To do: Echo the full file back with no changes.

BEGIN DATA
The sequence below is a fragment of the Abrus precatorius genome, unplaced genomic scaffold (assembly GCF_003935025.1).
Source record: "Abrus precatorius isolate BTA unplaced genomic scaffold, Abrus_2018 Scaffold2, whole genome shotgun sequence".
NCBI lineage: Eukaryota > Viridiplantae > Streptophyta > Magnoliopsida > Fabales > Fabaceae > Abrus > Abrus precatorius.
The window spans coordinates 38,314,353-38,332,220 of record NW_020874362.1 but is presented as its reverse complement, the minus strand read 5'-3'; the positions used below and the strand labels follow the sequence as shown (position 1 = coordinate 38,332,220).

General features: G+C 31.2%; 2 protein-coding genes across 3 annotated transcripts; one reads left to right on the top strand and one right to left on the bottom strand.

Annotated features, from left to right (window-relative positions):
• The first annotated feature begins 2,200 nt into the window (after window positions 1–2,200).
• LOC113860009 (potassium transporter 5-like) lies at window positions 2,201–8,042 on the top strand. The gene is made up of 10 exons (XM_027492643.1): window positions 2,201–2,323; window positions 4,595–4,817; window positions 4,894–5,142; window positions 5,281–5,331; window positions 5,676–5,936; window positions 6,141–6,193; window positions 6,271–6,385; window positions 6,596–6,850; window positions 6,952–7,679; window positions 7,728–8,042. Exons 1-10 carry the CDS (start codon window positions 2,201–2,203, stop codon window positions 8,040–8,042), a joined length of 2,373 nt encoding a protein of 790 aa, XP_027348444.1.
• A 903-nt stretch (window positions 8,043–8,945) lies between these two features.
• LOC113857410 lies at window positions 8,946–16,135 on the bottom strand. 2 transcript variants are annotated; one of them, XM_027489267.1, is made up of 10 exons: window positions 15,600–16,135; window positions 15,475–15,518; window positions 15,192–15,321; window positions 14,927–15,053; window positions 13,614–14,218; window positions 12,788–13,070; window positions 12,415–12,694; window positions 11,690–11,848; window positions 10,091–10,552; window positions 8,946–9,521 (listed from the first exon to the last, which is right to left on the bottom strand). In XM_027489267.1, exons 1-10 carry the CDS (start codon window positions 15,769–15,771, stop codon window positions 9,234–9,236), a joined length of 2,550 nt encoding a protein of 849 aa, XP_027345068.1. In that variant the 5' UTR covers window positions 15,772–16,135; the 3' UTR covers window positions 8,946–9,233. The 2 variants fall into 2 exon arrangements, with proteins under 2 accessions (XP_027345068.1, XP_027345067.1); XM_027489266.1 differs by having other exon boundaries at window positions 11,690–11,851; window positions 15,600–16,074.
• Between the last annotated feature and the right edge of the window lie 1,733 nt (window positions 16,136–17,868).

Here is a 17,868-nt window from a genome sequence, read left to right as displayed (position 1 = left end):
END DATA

The sequence below is a fragment of the Abrus precatorius genome, unplaced genomic scaffold (assembly GCF_003935025.1).
Source record: "Abrus precatorius isolate BTA unplaced genomic scaffold, Abrus_2018 Scaffold2, whole genome shotgun sequence".
NCBI lineage: Eukaryota > Viridiplantae > Streptophyta > Magnoliopsida > Fabales > Fabaceae > Abrus > Abrus precatorius.
The window spans coordinates 38,314,353-38,332,220 of record NW_020874362.1 but is presented as its reverse complement, the minus strand read 5'-3'; the positions used below and the strand labels follow the sequence as shown (position 1 = coordinate 38,332,220).

General features: G+C 31.2%; 2 protein-coding genes across 3 annotated transcripts; one reads left to right on the top strand and one right to left on the bottom strand.

Annotated features, from left to right (window-relative positions):
• The first annotated feature begins 2,200 nt into the window (after window positions 1–2,200).
• LOC113860009 (potassium transporter 5-like) lies at window positions 2,201–8,042 on the top strand. The gene is made up of 10 exons (XM_027492643.1): window positions 2,201–2,323; window positions 4,595–4,817; window positions 4,894–5,142; window positions 5,281–5,331; window positions 5,676–5,936; window positions 6,141–6,193; window positions 6,271–6,385; window positions 6,596–6,850; window positions 6,952–7,679; window positions 7,728–8,042. Exons 1-10 carry the CDS (start codon window positions 2,201–2,203, stop codon window positions 8,040–8,042), a joined length of 2,373 nt encoding a protein of 790 aa, XP_027348444.1.
• A 903-nt stretch (window positions 8,043–8,945) lies between these two features.
• LOC113857410 lies at window positions 8,946–16,135 on the bottom strand. 2 transcript variants are annotated; one of them, XM_027489267.1, is made up of 10 exons: window positions 15,600–16,135; window positions 15,475–15,518; window positions 15,192–15,321; window positions 14,927–15,053; window positions 13,614–14,218; window positions 12,788–13,070; window positions 12,415–12,694; window positions 11,690–11,848; window positions 10,091–10,552; window positions 8,946–9,521 (listed from the first exon to the last, which is right to left on the bottom strand). In XM_027489267.1, exons 1-10 carry the CDS (start codon window positions 15,769–15,771, stop codon window positions 9,234–9,236), a joined length of 2,550 nt encoding a protein of 849 aa, XP_027345068.1. In that variant the 5' UTR covers window positions 15,772–16,135; the 3' UTR covers window positions 8,946–9,233. The 2 variants fall into 2 exon arrangements, with proteins under 2 accessions (XP_027345068.1, XP_027345067.1); XM_027489266.1 differs by having other exon boundaries at window positions 11,690–11,851; window positions 15,600–16,074.
• Between the last annotated feature and the right edge of the window lie 1,733 nt (window positions 16,136–17,868).

Here is a 17,868-nt window from a genome sequence, read left to right as displayed (position 1 = left end):